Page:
MES technology links plant systems to business applications. As more devices go digital over the Internet, it’s positioned to be the control center for digital manufacturing.
Connected devices are and always have been critical to manufacturing execution systems. As information management systems focused on manufacturing plant-floor data collection and control, they initially evolved in infrastructures of their own to leverage technical — as opposed to business-oriented — hardware and software capable of handling the types of data that emanate from plant equipment, in the short timeframes required — milliseconds and microseconds.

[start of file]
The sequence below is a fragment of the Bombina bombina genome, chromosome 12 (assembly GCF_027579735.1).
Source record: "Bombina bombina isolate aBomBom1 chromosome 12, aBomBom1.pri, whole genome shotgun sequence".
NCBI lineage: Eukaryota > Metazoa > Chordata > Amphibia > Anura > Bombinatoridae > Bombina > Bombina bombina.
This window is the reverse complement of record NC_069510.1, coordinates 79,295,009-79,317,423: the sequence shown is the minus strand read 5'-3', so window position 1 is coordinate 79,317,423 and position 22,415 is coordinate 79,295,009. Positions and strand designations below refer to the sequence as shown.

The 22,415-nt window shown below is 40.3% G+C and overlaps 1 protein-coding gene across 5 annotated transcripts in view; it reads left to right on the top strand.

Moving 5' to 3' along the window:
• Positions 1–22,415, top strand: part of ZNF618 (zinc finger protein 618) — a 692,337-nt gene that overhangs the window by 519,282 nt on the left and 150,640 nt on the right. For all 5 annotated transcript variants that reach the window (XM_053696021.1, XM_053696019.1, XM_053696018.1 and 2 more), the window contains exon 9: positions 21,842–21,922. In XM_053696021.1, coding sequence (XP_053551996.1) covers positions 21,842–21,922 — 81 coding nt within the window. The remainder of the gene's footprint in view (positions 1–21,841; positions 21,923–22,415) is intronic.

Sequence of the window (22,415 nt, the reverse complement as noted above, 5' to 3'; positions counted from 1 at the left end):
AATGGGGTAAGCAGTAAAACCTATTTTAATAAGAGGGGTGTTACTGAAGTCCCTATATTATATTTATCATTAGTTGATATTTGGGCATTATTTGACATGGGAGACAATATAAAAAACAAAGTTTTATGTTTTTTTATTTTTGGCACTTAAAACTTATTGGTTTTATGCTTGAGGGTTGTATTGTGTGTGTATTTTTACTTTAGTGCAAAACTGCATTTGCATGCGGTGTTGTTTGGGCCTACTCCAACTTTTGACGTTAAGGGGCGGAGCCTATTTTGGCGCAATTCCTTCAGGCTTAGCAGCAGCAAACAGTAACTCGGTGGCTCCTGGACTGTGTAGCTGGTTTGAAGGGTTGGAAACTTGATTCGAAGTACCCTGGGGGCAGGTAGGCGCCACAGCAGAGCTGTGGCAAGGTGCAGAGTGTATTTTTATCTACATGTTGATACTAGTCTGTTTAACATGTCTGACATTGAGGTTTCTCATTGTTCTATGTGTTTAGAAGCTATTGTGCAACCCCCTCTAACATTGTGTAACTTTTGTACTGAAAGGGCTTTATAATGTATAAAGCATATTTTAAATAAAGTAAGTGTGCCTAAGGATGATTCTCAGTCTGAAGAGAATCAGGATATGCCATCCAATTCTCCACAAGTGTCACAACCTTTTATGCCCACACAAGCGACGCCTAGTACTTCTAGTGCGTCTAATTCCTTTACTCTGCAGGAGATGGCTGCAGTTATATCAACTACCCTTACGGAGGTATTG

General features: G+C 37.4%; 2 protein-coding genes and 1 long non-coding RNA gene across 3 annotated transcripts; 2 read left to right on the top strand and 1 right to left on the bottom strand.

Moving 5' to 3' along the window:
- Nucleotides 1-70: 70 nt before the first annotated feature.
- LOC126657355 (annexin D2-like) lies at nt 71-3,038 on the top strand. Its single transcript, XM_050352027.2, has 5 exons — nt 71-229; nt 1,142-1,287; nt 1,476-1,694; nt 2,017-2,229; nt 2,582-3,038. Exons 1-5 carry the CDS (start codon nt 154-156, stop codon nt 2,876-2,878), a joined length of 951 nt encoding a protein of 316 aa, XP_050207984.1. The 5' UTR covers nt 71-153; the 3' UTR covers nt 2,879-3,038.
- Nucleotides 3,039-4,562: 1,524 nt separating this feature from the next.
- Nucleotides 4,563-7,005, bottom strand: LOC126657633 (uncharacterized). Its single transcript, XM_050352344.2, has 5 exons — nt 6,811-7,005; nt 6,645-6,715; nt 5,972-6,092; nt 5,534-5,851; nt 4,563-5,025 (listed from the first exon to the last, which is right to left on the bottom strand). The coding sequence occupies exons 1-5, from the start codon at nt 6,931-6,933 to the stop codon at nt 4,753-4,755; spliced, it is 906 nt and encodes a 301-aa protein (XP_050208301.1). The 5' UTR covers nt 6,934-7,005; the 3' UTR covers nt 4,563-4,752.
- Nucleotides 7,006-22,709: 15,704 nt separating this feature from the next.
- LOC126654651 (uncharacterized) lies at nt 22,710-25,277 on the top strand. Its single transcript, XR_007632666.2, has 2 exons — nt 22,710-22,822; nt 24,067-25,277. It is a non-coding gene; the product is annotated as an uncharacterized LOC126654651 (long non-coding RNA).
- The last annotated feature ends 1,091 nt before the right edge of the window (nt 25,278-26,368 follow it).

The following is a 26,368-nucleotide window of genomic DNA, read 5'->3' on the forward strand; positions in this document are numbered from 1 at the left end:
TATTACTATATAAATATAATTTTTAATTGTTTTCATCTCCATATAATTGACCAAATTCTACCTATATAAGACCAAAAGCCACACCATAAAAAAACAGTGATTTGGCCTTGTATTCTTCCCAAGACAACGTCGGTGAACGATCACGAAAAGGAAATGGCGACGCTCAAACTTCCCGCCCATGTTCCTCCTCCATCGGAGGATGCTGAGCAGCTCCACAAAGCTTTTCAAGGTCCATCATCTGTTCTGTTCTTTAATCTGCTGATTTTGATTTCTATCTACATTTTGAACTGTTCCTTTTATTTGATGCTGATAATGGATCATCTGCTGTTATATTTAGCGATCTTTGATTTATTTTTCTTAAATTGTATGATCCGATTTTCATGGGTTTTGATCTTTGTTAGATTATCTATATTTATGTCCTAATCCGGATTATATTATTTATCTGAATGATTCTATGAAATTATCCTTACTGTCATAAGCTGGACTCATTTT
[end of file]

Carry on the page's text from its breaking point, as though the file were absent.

But plant networks for connectingMES to equipment and controllers mostly ran on an Ethernet platform, a structure, it turns out, that is very similar to Internet Protocol. What’s more, today there is little or no distinction between the infrastructure for manufacturing execution systems and ERP, CRM and other business applications.